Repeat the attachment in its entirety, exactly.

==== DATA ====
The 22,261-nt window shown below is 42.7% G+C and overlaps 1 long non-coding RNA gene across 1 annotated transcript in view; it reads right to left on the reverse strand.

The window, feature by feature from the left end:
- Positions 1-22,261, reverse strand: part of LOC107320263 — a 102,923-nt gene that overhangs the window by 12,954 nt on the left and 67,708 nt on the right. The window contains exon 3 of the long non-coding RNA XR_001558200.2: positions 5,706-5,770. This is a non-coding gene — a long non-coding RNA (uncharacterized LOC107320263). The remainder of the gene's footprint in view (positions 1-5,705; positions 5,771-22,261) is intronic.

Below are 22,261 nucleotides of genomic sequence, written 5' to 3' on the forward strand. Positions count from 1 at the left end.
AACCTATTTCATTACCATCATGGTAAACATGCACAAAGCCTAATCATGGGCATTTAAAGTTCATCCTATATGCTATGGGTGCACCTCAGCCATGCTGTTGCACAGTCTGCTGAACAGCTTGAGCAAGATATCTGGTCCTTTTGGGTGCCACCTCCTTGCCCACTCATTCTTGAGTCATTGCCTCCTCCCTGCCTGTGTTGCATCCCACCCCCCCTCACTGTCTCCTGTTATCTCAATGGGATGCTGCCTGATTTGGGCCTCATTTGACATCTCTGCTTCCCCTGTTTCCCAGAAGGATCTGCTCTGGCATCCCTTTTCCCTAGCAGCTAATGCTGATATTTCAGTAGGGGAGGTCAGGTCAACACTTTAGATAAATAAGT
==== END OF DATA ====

The 22,261-nt window shown below is 42.7% G+C and overlaps 1 long non-coding RNA gene across 1 annotated transcript in view; it reads right to left on the reverse strand.

The window, feature by feature from the left end:
- Positions 1-22,261, reverse strand: part of LOC107320263 — a 102,923-nt gene that overhangs the window by 12,954 nt on the left and 67,708 nt on the right. The window contains exon 3 of the long non-coding RNA XR_001558200.2: positions 5,706-5,770. This is a non-coding gene — a long non-coding RNA (uncharacterized LOC107320263). The remainder of the gene's footprint in view (positions 1-5,705; positions 5,771-22,261) is intronic.

Below are 22,261 nucleotides of genomic sequence, written 5' to 3' on the forward strand. Positions count from 1 at the left end.
AACCTATTTCATTACCATCATGGTAAACATGCACAAAGCCTAATCATGGGCATTTAAAGTTCATCCTATATGCTATGGGTGCACCTCAGCCATGCTGTTGCACAGTCTGCTGAACAGCTTGAGCAAGATATCTGGTCCTTTTGGGTGCCACCTCCTTGCCCACTCATTCTTGAGTCATTGCCTCCTCCCTGCCTGTGTTGCATCCCACCCCCCCTCACTGTCTCCTGTTATCTCAATGGGATGCTGCCTGATTTGGGCCTCATTTGACATCTCTGCTTCCCCTGTTTCCCAGAAGGATCTGCTCTGGCATCCCTTTTCCCTAGCAGCTAATGCTGATATTTCAGTAGGGGAGGTCAGGTCAACACTTTAGATAAATAAGT